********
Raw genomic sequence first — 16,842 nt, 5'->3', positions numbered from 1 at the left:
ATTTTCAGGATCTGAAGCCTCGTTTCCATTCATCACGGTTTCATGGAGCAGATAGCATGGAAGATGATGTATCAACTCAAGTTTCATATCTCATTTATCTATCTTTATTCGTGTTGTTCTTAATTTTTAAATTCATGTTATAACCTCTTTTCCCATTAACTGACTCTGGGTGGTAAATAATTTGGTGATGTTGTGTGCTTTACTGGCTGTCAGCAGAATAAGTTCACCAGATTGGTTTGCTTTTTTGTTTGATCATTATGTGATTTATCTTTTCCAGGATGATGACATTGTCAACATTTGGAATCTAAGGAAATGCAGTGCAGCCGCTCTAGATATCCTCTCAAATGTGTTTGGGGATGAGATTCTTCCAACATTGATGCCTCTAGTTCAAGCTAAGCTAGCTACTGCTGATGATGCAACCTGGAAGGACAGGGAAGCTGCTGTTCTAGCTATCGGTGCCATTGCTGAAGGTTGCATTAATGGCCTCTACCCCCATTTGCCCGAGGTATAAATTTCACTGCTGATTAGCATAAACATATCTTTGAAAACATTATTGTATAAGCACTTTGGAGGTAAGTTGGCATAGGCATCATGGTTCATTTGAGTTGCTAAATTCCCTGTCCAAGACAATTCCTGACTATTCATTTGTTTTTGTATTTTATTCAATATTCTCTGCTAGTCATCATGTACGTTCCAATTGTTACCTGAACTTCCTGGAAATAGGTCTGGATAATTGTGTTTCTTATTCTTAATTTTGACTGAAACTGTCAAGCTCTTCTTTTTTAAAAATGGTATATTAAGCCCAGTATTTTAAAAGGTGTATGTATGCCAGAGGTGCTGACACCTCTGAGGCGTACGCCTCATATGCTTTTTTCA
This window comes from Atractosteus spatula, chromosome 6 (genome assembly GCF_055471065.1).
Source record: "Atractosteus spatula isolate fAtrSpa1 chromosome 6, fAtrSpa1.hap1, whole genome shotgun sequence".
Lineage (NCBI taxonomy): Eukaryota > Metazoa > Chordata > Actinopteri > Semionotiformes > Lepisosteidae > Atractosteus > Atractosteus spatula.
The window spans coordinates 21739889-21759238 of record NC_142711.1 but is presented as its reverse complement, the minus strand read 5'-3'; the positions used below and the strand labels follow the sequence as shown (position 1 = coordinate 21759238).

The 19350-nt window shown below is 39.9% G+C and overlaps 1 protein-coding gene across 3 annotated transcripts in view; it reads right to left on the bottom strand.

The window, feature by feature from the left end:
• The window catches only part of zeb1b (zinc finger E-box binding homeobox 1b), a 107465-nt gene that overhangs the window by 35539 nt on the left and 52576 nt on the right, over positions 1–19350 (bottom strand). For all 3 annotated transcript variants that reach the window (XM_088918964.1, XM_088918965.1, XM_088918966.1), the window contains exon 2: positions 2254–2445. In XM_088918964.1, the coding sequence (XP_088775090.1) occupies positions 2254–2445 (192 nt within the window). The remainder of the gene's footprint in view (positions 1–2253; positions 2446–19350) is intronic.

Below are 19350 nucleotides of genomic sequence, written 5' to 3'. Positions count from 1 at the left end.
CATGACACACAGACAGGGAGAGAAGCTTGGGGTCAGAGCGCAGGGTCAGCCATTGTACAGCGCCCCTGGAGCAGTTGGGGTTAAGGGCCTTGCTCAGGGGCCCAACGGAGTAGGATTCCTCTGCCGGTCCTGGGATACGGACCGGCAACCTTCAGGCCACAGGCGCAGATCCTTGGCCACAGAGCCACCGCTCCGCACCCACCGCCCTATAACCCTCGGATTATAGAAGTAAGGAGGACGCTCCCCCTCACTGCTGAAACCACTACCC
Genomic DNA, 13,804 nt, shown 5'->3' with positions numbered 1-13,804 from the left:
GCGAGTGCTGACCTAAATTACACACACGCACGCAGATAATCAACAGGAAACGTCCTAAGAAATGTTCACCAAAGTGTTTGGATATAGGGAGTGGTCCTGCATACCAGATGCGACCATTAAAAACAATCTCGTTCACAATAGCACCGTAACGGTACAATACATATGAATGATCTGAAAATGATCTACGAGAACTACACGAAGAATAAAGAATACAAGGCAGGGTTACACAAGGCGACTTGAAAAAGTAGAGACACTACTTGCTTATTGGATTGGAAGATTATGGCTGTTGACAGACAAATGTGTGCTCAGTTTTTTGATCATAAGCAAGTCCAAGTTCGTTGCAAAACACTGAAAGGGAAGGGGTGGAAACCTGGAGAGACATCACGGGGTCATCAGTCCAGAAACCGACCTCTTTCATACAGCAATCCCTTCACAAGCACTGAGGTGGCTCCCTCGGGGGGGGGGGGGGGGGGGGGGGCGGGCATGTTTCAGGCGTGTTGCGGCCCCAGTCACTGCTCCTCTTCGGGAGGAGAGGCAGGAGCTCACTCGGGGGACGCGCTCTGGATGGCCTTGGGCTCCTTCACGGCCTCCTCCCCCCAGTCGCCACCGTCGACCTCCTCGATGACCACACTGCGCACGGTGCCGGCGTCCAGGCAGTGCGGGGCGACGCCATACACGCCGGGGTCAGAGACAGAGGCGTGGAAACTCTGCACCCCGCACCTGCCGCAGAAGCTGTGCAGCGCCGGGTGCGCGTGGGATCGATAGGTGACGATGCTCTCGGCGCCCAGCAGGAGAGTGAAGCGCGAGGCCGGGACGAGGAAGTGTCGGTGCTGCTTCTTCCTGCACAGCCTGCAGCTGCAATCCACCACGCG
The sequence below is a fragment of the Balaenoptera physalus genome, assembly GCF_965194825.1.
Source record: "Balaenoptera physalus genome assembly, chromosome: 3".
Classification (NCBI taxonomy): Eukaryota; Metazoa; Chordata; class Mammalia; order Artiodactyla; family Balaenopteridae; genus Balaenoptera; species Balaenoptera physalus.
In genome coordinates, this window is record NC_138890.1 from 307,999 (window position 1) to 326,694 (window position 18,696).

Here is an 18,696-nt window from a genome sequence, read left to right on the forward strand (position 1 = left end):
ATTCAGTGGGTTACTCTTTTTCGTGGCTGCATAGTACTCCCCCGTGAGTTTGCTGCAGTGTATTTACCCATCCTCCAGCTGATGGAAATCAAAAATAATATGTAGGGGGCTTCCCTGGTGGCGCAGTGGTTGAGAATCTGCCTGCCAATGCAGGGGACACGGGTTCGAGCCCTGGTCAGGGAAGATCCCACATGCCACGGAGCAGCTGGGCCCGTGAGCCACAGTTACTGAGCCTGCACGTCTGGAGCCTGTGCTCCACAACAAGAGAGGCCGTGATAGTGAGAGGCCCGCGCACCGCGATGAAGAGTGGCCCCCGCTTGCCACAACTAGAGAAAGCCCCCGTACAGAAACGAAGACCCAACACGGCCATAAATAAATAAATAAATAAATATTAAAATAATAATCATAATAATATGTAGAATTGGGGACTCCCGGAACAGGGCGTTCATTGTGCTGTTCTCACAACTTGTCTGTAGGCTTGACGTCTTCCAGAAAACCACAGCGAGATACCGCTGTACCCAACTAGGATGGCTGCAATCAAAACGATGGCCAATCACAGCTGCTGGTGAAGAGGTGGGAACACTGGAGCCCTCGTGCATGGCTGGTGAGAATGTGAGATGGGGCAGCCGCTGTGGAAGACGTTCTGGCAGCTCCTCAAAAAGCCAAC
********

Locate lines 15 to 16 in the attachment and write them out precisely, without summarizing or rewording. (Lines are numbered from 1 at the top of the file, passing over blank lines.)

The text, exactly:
Source record: "Balaenoptera physalus genome assembly, chromosome: 3".
Classification (NCBI taxonomy): Eukaryota; Metazoa; Chordata; class Mammalia; order Artiodactyla; family Balaenopteridae; genus Balaenoptera; species Balaenoptera physalus.